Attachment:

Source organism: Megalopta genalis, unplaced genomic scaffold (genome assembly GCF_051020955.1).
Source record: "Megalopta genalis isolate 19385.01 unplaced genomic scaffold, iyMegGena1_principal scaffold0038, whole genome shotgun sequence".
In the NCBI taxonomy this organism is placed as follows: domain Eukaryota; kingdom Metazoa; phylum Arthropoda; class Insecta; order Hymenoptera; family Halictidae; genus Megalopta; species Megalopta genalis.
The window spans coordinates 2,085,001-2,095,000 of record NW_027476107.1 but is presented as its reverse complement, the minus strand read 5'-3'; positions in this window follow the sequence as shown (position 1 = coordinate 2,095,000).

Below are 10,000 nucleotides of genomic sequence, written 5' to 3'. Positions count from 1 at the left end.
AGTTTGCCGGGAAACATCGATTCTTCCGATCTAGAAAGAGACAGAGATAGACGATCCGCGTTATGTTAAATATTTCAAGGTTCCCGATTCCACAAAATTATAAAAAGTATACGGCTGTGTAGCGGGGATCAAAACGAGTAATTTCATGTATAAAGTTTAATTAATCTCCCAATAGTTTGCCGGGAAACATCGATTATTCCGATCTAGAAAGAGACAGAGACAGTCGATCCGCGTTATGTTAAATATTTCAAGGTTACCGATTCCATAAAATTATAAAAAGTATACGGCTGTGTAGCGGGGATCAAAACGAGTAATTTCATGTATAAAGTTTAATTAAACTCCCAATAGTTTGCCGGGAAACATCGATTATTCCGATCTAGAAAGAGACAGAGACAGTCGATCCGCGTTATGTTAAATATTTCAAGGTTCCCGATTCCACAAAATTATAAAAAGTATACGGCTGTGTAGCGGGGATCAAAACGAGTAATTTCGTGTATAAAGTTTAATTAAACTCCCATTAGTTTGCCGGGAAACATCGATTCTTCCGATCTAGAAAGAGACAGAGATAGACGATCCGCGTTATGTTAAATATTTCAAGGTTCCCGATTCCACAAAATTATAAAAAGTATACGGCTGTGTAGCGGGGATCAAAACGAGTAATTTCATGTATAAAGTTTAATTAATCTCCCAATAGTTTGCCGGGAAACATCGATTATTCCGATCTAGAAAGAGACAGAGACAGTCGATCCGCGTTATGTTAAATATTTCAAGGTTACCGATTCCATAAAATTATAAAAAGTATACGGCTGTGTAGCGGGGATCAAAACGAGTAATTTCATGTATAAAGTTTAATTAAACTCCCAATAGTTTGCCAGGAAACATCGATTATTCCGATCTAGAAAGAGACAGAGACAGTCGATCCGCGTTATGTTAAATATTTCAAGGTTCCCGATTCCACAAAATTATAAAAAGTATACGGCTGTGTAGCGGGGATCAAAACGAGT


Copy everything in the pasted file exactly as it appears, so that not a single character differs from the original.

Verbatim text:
Source organism: Megalopta genalis, unplaced genomic scaffold (genome assembly GCF_051020955.1).
Source record: "Megalopta genalis isolate 19385.01 unplaced genomic scaffold, iyMegGena1_principal scaffold0038, whole genome shotgun sequence".
In the NCBI taxonomy this organism is placed as follows: domain Eukaryota; kingdom Metazoa; phylum Arthropoda; class Insecta; order Hymenoptera; family Halictidae; genus Megalopta; species Megalopta genalis.
The window spans coordinates 2,085,001-2,095,000 of record NW_027476107.1 but is presented as its reverse complement, the minus strand read 5'-3'; positions in this window follow the sequence as shown (position 1 = coordinate 2,095,000).

Below are 10,000 nucleotides of genomic sequence, written 5' to 3'. Positions count from 1 at the left end.
AGTTTGCCGGGAAACATCGATTCTTCCGATCTAGAAAGAGACAGAGATAGACGATCCGCGTTATGTTAAATATTTCAAGGTTCCCGATTCCACAAAATTATAAAAAGTATACGGCTGTGTAGCGGGGATCAAAACGAGTAATTTCATGTATAAAGTTTAATTAATCTCCCAATAGTTTGCCGGGAAACATCGATTATTCCGATCTAGAAAGAGACAGAGACAGTCGATCCGCGTTATGTTAAATATTTCAAGGTTACCGATTCCATAAAATTATAAAAAGTATACGGCTGTGTAGCGGGGATCAAAACGAGTAATTTCATGTATAAAGTTTAATTAAACTCCCAATAGTTTGCCGGGAAACATCGATTATTCCGATCTAGAAAGAGACAGAGACAGTCGATCCGCGTTATGTTAAATATTTCAAGGTTCCCGATTCCACAAAATTATAAAAAGTATACGGCTGTGTAGCGGGGATCAAAACGAGTAATTTCGTGTATAAAGTTTAATTAAACTCCCATTAGTTTGCCGGGAAACATCGATTCTTCCGATCTAGAAAGAGACAGAGATAGACGATCCGCGTTATGTTAAATATTTCAAGGTTCCCGATTCCACAAAATTATAAAAAGTATACGGCTGTGTAGCGGGGATCAAAACGAGTAATTTCATGTATAAAGTTTAATTAATCTCCCAATAGTTTGCCGGGAAACATCGATTATTCCGATCTAGAAAGAGACAGAGACAGTCGATCCGCGTTATGTTAAATATTTCAAGGTTACCGATTCCATAAAATTATAAAAAGTATACGGCTGTGTAGCGGGGATCAAAACGAGTAATTTCATGTATAAAGTTTAATTAAACTCCCAATAGTTTGCCAGGAAACATCGATTATTCCGATCTAGAAAGAGACAGAGACAGTCGATCCGCGTTATGTTAAATATTTCAAGGTTCCCGATTCCACAAAATTATAAAAAGTATACGGCTGTGTAGCGGGGATCAAAACGAGT